Canada PM offers ‘unreserved’ apology for applause of ex-Nazi, ‘pain’ it caused Jews

Trudeau admits ‘terrible mistake’ in recognizing Ukrainian WWII veteran Yaroslav Hunka, who served in unit that fought alongside Nazis

Canada's Prime Minister Justin Trudeau speaks during an event with the Ukrainian-Canadian community and Ukraine's President Volodymyr Zelensky (out of frame) in Toronto, Canada, on September 22, 2023. (Geoff Robins / AFP)
Canada's Prime Minister Justin Trudeau speaks during an event with the Ukrainian-Canadian community and Ukraine's President Volodymyr Zelensky (out of frame) in Toronto, Canada, on September 22, 2023. (Geoff Robins / AFP)

OTTAWA, Canada (AFP) — Canadian Prime Minister Justin Trudeau on Wednesday offered an “unreserved” apology in parliament after the legislature publicly celebrated a Ukrainian World War II veteran who fought alongside the Nazis.

“I would like to present unreserved apologies for what took place on Friday and to President (Volodymyr Zelensky) and the Ukrainian delegation for the position they were put in, for all of us who were present,” Trudeau told lawmakers.

“To have unknowingly recognized this individual was a terrible mistake and a violation of the memory of those who suffered grievously at the hands of the Nazi regime.”

The Canadian leader was referring to an embarrassing incident that marred a visit by Zelensky last week, sparking an uproar that led to the resignation of the parliament’s speaker on Tuesday.

The Ukrainian president was in Canada as part of a tour to bolster Western support for his country’s struggle against Russian invasion.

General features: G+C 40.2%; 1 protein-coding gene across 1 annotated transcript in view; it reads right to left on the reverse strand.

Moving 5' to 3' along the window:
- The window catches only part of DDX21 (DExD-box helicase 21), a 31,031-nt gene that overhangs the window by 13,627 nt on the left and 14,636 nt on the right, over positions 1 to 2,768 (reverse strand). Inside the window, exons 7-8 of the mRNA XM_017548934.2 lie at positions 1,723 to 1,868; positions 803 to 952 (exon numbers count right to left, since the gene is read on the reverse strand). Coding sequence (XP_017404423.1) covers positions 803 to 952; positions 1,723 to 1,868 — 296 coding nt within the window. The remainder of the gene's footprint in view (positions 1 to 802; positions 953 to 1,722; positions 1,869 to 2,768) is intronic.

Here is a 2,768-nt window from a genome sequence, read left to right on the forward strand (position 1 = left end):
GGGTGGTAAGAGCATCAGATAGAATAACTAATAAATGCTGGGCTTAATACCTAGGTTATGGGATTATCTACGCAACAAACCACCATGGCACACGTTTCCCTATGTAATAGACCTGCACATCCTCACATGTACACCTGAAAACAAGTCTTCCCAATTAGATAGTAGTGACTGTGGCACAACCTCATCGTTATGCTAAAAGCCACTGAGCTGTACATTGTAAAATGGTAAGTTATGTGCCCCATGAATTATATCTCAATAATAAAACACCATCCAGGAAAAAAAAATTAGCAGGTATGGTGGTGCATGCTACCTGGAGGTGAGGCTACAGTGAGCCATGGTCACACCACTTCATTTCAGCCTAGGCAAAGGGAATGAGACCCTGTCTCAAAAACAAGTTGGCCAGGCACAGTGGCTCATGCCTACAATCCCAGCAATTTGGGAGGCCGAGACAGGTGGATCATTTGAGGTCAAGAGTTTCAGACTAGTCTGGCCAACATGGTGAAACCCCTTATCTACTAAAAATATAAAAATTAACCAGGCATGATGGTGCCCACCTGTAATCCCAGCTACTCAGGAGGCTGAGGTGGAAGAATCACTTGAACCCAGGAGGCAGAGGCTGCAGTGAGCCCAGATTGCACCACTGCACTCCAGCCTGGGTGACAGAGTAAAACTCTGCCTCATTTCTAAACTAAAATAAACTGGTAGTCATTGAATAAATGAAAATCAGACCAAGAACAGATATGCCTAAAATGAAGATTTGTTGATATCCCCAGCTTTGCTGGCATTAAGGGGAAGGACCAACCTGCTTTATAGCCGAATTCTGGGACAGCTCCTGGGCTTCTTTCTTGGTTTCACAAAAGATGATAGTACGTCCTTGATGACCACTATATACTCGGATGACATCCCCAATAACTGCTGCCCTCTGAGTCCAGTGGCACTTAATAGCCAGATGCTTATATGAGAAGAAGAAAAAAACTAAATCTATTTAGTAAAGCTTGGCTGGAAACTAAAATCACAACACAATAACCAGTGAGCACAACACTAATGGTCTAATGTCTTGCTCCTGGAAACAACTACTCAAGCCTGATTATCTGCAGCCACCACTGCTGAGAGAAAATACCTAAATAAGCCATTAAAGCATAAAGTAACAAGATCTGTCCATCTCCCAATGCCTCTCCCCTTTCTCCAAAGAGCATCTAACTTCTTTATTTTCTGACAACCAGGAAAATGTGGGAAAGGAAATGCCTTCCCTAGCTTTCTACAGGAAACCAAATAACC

Zelensky was in the chamber as guest of honor when the speaker, Anthony Rota, name-checked the elderly veteran as a World War II hero, prompting a standing ovation.

It emerged afterward that the veteran had served in a Nazi-linked military unit.

Ukrainian President Volodymyr Zelensky and Prime Minister Justin Trudeau join a standing ovation for Yaroslav Hunka, who was in attendance in the House of Commons in Ottawa, Ontario, on September 22, 2023. (Patrick Doyle/The Canadian Press via AP)

Trudeau said earlier Wednesday that the mistake “deeply embarrassed Parliament, and Canada,” and he was apologizing in front of all Canadians and the Jewish people around the world.

“It was a horrendous violation of the memory of the millions of people who died in the Holocaust,” Trudeau said.

Rota stepped down under pressure, saying he had “profound regret for my error” and the pain he caused to Jewish communities in Canada and elsewhere.

At the high-profile event for Zelensky, Rota had hailed Yaroslav Hunka as “a Ukrainian-Canadian war veteran from the Second World War who fought for Ukrainian independence against the Russians” and “a Ukrainian hero and a Canadian hero.”

Hunka served in the 14th Waffen Grenadier Division of the SS, “a Nazi military unit whose crimes against humanity during the Holocaust are well-documented,” according to the Friends of Simon Wiesenthal Center.

The Jewish advocacy group called the incident “shocking” and “incredibly disturbing.”

The incident cast a shadow over Zelensky’s visit. Russia quickly jumped on the issue, saying that Canada now had to “bring to justice” the 98-year-old man.

Moscow has for years tried to paint the pro-Western Ukrainian government led by Zelensky — who is Jewish — as neo-Nazi and has used the messaging intensively on its state-controled media to justify the invasion of Ukraine to the Russian people.

Trudeau said “I also want to reiterate how deeply sorry Canada is for the situation this put President Zelensky and the Ukrainian delegation.”

“It is extremely troubling to think that this egregious error is being politicized by Russia and its supporters to provide false propaganda about what Ukraine is fighting for.”

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